• Fri
  • Nov 28, 2014
  • Updated: 4:21pm

Six degrees

PUBLISHED : Sunday, 24 July, 2011, 12:00am
UPDATED : Sunday, 24 July, 2011, 12:00am

Rupert Murdoch, it is safe to say, has had better months. The world was watching last week as the frail father of six (below) told a British parliamentary hearing he felt humbled by the response to revelations that one of his newspaper titles had run stories based on the hacking of a murdered schoolgirl's phone. He denied responsibility, instead pointing the finger at employees of his conglomerate, News Corporation ...

Created in 1979 as a holding company for assets inherited from Murdoch's father, News Corp has grown to incorporate assets ranging from Tattoo magazine to 20th Century Fox, and myriad titles and companies in between. So diversified are the conglomerate's interests, they persuaded 'the Middle East's Warren Buffett' to become its second-largest shareholder. That man is Prince Al-Waleed bin Talal ...

The 26th-richest person on the planet, bin Talal, of Saudi Arabia, is a big fan of the West ('we feel very at home with your traditions, cooked breakfasts, teas'). Illustrating the relationship between Saudi and Anglo-Saxon societies, bin Talal has said his countrymen are 'beguiled' by history while white folk enjoy 'the romance of Lawrence of Arabia' ...

T. E. Lawrence's untimely death may have saved countless lives: the neurosurgeon who treated him after his fateful motorbike accident in 1935 in Dorset, England, was so affected by the experience he devoted himself to campaigning for the compulsory use of crash helmets. The army officer's remarkable life also proved to be a rich vein of intrigue and a Pulitzer prize was awarded to the man who documented it, biographer John Mack ...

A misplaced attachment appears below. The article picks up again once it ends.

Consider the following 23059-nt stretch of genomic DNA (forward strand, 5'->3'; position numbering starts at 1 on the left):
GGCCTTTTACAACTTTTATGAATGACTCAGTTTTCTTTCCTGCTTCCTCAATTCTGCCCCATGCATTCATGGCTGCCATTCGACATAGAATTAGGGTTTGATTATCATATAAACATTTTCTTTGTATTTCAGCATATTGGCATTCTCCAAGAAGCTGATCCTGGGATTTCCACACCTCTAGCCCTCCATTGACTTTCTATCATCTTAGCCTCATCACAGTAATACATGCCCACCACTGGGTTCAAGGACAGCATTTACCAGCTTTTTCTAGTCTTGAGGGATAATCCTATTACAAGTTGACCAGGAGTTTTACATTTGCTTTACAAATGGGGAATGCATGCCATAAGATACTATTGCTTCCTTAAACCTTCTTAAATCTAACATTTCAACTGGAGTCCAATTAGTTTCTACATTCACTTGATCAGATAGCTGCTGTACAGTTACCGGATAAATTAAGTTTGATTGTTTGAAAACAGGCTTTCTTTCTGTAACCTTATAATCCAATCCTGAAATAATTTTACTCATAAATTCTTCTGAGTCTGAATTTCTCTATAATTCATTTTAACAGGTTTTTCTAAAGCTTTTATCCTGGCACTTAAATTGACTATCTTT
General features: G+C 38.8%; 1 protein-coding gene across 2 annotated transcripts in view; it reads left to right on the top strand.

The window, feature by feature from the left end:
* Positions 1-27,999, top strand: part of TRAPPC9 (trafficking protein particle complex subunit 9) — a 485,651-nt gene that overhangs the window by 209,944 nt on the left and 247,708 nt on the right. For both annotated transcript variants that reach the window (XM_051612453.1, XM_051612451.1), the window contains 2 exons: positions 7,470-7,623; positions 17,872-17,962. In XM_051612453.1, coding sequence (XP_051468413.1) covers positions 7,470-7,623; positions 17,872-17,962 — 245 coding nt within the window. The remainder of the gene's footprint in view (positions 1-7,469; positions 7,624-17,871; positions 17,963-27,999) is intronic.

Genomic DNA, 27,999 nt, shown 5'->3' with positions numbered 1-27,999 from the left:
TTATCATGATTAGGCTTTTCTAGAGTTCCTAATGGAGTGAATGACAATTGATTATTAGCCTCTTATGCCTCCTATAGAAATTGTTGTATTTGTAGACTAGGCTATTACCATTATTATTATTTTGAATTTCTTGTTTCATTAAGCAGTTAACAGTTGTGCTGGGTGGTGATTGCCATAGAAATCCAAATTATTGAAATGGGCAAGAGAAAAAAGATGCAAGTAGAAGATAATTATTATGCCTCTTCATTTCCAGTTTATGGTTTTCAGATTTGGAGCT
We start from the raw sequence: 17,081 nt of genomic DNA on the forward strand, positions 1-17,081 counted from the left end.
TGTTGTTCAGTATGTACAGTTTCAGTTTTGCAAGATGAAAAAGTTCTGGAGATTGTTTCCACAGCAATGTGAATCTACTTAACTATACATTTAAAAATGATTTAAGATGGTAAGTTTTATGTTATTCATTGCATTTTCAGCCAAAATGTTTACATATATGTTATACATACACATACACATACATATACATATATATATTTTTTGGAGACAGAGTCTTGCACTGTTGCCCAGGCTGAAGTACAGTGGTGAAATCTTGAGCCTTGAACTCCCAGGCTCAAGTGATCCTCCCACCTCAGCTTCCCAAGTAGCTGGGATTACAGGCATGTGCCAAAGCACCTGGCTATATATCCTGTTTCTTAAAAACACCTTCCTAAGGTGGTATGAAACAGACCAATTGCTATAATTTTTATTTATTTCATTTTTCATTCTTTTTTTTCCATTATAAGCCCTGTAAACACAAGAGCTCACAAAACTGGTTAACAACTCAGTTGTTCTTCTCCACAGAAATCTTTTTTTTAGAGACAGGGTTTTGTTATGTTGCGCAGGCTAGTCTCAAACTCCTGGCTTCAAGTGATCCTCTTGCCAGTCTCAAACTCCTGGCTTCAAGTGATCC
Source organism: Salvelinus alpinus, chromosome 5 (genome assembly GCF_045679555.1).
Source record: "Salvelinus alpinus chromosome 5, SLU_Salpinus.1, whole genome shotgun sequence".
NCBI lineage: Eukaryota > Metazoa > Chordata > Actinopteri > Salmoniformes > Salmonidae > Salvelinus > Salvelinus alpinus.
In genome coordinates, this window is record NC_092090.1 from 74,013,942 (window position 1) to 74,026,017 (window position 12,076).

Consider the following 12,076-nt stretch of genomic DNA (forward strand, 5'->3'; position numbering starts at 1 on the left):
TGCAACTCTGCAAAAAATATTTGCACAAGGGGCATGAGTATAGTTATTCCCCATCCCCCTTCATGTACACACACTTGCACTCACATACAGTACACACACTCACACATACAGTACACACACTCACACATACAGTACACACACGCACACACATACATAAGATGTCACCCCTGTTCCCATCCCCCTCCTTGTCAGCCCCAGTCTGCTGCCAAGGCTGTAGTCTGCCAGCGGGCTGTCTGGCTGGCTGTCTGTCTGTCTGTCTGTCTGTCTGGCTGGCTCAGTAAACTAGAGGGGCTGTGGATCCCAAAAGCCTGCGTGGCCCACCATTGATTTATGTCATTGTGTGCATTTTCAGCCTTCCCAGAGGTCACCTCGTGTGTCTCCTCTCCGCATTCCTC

Despite such an accolade, writing was not Mack's first passion: the Harvard Medical School professor is best known for his work examining the effects of alien abduction. He is the only tenured Harvard professor to have had his work investigated by a secret university panel, which ultimately found nothing untoward. Defending himself against any allegations proved to be expensive and it's unlikely he could have continued without being bankrolled by UFO fanatic Laurance Rockefeller ...

The crop circle enthusiast unabashedly pursued his interests in the unknown, going so far as to lobby the Clinton administration to declassify information relating to extraterrestrial activities. His suspicions were only inflamed when Hillary Clinton gently asked him to not raise the subject again with her husband. After his death, in 2004, at the age of 94, the Rockefeller estate swiftly liquidised his assets. His three-storey apartment at 834 Fifth Avenue was sold for US$44 million, a then record in New York - to Rupert Murdoch.

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